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23 December 2011

The Black Dog: Liber Dogma
The Black Dog: Liber Kult (Book 1 Ov 3)
The Black Dog: Liber Temple (Book 2 Ov 3)
The Black Dog: Liber Nox (Book 3 Ov 3)
The Black Dog: Liber Chaos (Book ov Aiwass)

(All available on Dust Science)

I hadn’t heard any of Michael Dog’s newer exploits as The Black Dog. He took such a long break after Spanners that I forgot all about the project. He revived it a few years ago with Martin Dust and Richard Dust from Dust Science Recordings, and if the tracks that comprise this album and collection of EPs are any indication, it’s put the project back on top. This is by far the most straight-ahead techno I’ve heard from the project, and it’s executed with perfection. Tracks are arranged to flow into one another throughout the album, though the ideas are discrete enough to work as separate pieces and parts. The trio has deftly crafted a real narrative arc here, beginning with a couple nice warmup electronic pieces (“Dark Wave Creeping,” “The Death ov The Black Sun”) and then lunging into a deep techy groove with “Steam Caliphate” and “Drop Kick Kali.” There’s a great balance between more aggressive, darker moments and more easy-going breathers, something that can be difficult to pull off so well on a techno full-length. For every couple of slick, uptempo numbers like “Black Maria” and “Worship: The Drum,” there are lower key resting points like the lush cascading synths of “Eden 353” or the the understated creeper “Feeder Rub Out.”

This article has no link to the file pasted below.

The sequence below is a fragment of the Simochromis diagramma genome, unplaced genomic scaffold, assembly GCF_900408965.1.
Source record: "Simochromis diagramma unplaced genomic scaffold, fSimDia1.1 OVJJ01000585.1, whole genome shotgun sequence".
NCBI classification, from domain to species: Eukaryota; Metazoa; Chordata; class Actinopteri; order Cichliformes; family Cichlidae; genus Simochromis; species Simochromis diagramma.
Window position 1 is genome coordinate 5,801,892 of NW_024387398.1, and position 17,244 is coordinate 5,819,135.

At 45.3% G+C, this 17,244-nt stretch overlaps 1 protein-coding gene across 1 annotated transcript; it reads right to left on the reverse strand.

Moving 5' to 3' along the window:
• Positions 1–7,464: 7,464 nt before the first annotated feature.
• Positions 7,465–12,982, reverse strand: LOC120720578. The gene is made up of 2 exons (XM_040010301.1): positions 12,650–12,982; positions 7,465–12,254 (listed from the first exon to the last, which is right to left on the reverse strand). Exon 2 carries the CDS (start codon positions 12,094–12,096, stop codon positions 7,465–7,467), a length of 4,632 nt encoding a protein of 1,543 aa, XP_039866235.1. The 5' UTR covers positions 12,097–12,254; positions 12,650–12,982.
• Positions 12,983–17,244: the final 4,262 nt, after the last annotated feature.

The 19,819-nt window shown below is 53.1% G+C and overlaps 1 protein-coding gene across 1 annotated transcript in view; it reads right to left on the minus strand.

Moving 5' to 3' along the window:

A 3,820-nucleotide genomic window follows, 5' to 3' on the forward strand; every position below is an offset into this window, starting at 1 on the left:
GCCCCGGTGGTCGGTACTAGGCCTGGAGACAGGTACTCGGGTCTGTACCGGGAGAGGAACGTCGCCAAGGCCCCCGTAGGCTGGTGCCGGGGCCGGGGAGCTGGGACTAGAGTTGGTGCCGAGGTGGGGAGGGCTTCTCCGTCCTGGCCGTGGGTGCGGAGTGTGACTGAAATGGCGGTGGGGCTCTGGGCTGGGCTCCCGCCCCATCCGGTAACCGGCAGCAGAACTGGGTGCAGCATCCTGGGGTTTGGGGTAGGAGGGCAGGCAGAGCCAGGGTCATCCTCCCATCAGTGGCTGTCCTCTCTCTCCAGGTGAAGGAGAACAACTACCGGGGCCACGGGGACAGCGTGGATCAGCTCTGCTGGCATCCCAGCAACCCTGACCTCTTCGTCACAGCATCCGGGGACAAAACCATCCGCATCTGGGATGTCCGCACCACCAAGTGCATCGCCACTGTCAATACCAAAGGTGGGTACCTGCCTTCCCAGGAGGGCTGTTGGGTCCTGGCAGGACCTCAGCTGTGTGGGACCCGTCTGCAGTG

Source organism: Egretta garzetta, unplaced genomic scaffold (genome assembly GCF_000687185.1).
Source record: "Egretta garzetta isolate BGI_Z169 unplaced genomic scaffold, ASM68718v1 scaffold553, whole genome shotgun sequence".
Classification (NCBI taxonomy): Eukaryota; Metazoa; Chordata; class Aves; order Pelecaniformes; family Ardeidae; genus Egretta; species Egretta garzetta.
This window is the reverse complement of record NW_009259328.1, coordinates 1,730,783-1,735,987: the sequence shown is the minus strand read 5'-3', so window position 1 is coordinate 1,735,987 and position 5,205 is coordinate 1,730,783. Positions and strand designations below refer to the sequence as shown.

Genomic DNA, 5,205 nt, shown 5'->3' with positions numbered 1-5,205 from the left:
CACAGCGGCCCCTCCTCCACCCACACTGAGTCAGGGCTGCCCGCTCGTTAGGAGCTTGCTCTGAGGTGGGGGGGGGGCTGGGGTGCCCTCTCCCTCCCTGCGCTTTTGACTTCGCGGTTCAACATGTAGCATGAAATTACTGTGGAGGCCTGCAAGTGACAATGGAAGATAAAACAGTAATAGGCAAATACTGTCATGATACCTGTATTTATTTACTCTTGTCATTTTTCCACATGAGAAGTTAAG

As if a stellar album wasn’t enough, The Black Dog also released 3 EPs plus an additional remix EP. The series starts off with Liber Kult, whose A-side “Black Chamber Order” is a tightly wound techno treatment of the opening track on the album. It’s a great indication of how context is everything — it’s quite effective here as a dancefloor burner but it sounds way more appropriate in its album form as an opening statement. The second installment is a little more rough and tumble… “Heavy Industry” lives up to its name, a heaving slab of machinery that has pumps and throbs. “Greedy Gutter Guru” is just as insistent if a bit more slinky in form. The Liber Chaos remix EP turns up the darkness a bit more with some contributions from top-notch and en vogue producers. Sandwell District, whose stable seems to do no wrong, puts its dark spin of “Dissident Bleep,” while both Sigha and Perc turn out minimal dark numbers. The most surprising entry is from Richard H Kirk (of Cabaret Voltaire fame, among numerous other achievements); his take on “Greedy Gutter Guru” splits the difference between The Black Dog’s original and the dirtier, leftfield funk of early Cabs.  But surely Blawan nails it with his heavy-handed, industrial rework of “Black Chamber Order,” turning up the distortion on just about all sides and throwing down a massive punchy kick. The remixes and EPs highlight the darker side of the spectrum quite nicely, a deeper shade than what’s explored on the album.

But the album outdoes it as an impeccably assembled assortment of ideas, shapes, sounds and forms. The techno album of the year? I think so.

Buy direct at DustStoreDigital.com

<a href=“http://duststoredigital.com/album/liber-dogma” _mce_href=“http://duststoredigital.com/album/liber-dogma”>Liber Dogma by The Black Dog</a>

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